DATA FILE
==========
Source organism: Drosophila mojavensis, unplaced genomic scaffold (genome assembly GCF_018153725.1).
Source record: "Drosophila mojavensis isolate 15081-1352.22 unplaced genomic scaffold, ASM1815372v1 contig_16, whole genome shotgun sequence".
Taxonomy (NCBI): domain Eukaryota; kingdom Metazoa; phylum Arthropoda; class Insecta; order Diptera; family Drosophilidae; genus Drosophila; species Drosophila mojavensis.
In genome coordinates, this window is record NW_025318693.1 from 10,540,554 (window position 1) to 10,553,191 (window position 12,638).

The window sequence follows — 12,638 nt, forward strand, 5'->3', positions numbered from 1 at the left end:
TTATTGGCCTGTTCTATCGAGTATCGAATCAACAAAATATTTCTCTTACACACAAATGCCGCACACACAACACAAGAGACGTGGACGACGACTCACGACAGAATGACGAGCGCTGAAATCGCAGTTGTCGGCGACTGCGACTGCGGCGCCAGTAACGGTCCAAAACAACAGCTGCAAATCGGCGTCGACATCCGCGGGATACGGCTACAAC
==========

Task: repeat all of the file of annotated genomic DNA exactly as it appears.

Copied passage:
Source organism: Drosophila mojavensis, unplaced genomic scaffold (genome assembly GCF_018153725.1).
Source record: "Drosophila mojavensis isolate 15081-1352.22 unplaced genomic scaffold, ASM1815372v1 contig_16, whole genome shotgun sequence".
Taxonomy (NCBI): domain Eukaryota; kingdom Metazoa; phylum Arthropoda; class Insecta; order Diptera; family Drosophilidae; genus Drosophila; species Drosophila mojavensis.
In genome coordinates, this window is record NW_025318693.1 from 10,540,554 (window position 1) to 10,553,191 (window position 12,638).

The window sequence follows — 12,638 nt, forward strand, 5'->3', positions numbered from 1 at the left end:
TTATTGGCCTGTTCTATCGAGTATCGAATCAACAAAATATTTCTCTTACACACAAATGCCGCACACACAACACAAGAGACGTGGACGACGACTCACGACAGAATGACGAGCGCTGAAATCGCAGTTGTCGGCGACTGCGACTGCGGCGCCAGTAACGGTCCAAAACAACAGCTGCAAATCGGCGTCGACATCCGCGGGATACGGCTACAAC